we probably would actually achieve income equity across the country in a much shorter timeframe than we are right now. So, you know, there's a lot of opportunities. Of course, there's things that will have to change. Our regulatory system is not really designed to follow people over long distances. You know, the regulatory system really was designed for folks who would work in one location for their entire career. You know, it's not designed for people who practice in multiple locations in a province, notwithstanding across jurisdictions.

Will the regulatory system have to change in order to accommodate the new realities of how people work? I think it will, but it's also not really designed for the world that we live in right now. So I think these changes are going to happen sooner or later. And you know, physician mobility is one of several things that can make a big impact on healthcare right now.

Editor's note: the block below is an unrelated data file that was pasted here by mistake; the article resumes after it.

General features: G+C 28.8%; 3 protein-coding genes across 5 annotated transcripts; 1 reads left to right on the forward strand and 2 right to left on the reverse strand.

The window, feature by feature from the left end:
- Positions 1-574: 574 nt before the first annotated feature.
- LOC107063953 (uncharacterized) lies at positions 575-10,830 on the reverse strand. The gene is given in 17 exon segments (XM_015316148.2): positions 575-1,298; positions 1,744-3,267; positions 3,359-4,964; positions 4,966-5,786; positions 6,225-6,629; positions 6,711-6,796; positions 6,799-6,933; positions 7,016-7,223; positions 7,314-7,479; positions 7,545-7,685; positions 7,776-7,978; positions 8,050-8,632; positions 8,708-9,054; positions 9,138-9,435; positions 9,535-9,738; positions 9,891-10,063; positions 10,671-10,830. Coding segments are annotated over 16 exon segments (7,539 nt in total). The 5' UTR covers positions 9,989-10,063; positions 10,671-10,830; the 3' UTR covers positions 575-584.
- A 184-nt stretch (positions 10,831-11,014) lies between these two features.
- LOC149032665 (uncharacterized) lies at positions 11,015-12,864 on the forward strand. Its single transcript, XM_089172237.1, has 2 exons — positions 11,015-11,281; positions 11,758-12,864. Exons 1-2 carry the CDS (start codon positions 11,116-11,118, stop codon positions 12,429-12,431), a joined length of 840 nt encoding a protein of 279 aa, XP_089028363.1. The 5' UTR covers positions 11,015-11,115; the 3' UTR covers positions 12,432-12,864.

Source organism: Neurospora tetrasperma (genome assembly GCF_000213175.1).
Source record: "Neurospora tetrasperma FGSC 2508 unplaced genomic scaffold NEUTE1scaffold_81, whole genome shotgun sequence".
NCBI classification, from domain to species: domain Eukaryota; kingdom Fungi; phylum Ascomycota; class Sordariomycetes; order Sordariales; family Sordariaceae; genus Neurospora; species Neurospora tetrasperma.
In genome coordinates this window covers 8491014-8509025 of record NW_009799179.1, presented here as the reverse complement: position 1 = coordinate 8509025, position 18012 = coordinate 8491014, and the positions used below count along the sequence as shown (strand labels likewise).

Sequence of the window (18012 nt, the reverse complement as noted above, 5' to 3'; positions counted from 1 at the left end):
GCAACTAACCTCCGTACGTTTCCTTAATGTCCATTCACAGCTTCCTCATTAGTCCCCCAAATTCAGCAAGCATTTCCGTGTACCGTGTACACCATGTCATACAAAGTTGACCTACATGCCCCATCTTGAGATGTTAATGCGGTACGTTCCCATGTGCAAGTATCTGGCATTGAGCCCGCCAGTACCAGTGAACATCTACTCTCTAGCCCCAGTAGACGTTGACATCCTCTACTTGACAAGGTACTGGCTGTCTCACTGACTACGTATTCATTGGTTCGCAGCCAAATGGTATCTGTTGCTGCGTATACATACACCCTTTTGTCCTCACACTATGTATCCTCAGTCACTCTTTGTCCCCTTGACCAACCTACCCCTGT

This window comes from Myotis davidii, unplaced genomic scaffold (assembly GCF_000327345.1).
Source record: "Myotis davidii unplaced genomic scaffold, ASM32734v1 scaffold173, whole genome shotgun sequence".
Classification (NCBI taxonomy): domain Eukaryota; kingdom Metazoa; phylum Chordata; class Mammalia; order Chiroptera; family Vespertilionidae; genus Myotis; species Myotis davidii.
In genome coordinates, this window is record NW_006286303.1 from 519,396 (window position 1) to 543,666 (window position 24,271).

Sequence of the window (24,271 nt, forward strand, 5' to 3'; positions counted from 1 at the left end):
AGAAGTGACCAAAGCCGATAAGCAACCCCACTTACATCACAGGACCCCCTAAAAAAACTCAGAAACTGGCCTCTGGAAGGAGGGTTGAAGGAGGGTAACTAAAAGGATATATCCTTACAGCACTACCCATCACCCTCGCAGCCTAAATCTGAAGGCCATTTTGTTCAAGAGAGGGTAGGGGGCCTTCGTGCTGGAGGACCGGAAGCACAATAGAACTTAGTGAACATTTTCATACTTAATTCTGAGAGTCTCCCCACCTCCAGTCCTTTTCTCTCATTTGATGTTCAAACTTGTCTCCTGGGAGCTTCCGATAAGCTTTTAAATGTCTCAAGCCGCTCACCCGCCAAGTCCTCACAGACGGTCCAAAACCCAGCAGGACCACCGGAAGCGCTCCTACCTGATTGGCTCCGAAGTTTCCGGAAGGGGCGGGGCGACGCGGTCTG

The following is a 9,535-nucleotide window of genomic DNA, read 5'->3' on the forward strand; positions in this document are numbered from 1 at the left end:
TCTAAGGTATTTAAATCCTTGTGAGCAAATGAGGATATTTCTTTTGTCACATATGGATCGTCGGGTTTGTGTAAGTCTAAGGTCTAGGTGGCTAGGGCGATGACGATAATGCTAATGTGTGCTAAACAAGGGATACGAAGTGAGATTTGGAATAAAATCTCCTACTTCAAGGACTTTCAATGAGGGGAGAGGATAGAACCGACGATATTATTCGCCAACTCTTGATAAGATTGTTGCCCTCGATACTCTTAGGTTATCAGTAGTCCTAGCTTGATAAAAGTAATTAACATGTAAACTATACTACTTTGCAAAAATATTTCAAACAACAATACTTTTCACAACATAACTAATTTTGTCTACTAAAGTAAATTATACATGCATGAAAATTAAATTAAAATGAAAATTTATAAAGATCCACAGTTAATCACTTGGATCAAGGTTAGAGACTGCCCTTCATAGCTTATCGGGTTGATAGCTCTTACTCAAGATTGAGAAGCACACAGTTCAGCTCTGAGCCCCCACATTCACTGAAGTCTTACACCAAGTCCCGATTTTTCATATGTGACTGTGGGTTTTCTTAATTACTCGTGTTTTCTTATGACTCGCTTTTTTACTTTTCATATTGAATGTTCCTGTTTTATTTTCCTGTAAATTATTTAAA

Jordan Vollrath (24:33.762)
Well, physicians are very much, you know, show me the evidence. Where's the research? I want to see a paper backing this up. Is that what's happening right now in the Atlantic provinces? Like, is that going to percolate for a few years before we see the actual cross the country licensure start moving into the actual execution phase? Or should we expect change sooner?

Alika Lafontaine (24:52.334)